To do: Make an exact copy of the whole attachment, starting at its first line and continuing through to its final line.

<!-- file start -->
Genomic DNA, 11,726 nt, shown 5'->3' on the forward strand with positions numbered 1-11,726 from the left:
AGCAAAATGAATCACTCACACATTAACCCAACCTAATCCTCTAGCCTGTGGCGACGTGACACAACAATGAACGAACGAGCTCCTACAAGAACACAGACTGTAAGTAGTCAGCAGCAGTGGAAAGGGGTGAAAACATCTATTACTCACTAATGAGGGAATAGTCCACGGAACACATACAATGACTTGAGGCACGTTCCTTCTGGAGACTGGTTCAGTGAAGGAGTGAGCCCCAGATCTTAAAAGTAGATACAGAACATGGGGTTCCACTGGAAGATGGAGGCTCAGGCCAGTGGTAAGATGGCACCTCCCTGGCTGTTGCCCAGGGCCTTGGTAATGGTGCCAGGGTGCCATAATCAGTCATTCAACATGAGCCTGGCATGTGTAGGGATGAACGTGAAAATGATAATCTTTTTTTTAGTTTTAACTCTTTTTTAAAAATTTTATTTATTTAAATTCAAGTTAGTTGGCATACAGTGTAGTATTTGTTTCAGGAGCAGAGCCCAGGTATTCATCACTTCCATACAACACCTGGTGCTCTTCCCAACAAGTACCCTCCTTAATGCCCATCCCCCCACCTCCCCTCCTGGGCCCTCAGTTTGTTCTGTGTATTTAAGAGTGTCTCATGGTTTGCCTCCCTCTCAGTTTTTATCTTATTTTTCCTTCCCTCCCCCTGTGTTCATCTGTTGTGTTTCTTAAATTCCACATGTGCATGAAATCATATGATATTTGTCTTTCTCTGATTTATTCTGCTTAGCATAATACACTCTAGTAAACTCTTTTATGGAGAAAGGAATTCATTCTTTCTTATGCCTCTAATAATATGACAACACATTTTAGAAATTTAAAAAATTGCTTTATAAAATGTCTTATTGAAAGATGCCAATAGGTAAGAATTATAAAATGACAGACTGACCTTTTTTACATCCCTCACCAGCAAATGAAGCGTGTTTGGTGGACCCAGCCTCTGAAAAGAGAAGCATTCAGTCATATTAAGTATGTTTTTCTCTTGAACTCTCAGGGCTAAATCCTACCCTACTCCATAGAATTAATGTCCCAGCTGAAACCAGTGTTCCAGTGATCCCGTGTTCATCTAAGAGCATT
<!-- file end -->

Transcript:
Genomic DNA, 11,726 nt, shown 5'->3' on the forward strand with positions numbered 1-11,726 from the left:
AGCAAAATGAATCACTCACACATTAACCCAACCTAATCCTCTAGCCTGTGGCGACGTGACACAACAATGAACGAACGAGCTCCTACAAGAACACAGACTGTAAGTAGTCAGCAGCAGTGGAAAGGGGTGAAAACATCTATTACTCACTAATGAGGGAATAGTCCACGGAACACATACAATGACTTGAGGCACGTTCCTTCTGGAGACTGGTTCAGTGAAGGAGTGAGCCCCAGATCTTAAAAGTAGATACAGAACATGGGGTTCCACTGGAAGATGGAGGCTCAGGCCAGTGGTAAGATGGCACCTCCCTGGCTGTTGCCCAGGGCCTTGGTAATGGTGCCAGGGTGCCATAATCAGTCATTCAACATGAGCCTGGCATGTGTAGGGATGAACGTGAAAATGATAATCTTTTTTTTAGTTTTAACTCTTTTTTAAAAATTTTATTTATTTAAATTCAAGTTAGTTGGCATACAGTGTAGTATTTGTTTCAGGAGCAGAGCCCAGGTATTCATCACTTCCATACAACACCTGGTGCTCTTCCCAACAAGTACCCTCCTTAATGCCCATCCCCCCACCTCCCCTCCTGGGCCCTCAGTTTGTTCTGTGTATTTAAGAGTGTCTCATGGTTTGCCTCCCTCTCAGTTTTTATCTTATTTTTCCTTCCCTCCCCCTGTGTTCATCTGTTGTGTTTCTTAAATTCCACATGTGCATGAAATCATATGATATTTGTCTTTCTCTGATTTATTCTGCTTAGCATAATACACTCTAGTAAACTCTTTTATGGAGAAAGGAATTCATTCTTTCTTATGCCTCTAATAATATGACAACACATTTTAGAAATTTAAAAAATTGCTTTATAAAATGTCTTATTGAAAGATGCCAATAGGTAAGAATTATAAAATGACAGACTGACCTTTTTTACATCCCTCACCAGCAAATGAAGCGTGTTTGGTGGACCCAGCCTCTGAAAAGAGAAGCATTCAGTCATATTAAGTATGTTTTTCTCTTGAACTCTCAGGGCTAAATCCTACCCTACTCCATAGAATTAATGTCCCAGCTGAAACCAGTGTTCCAGTGATCCCGTGTTCATCTAAGAGCATT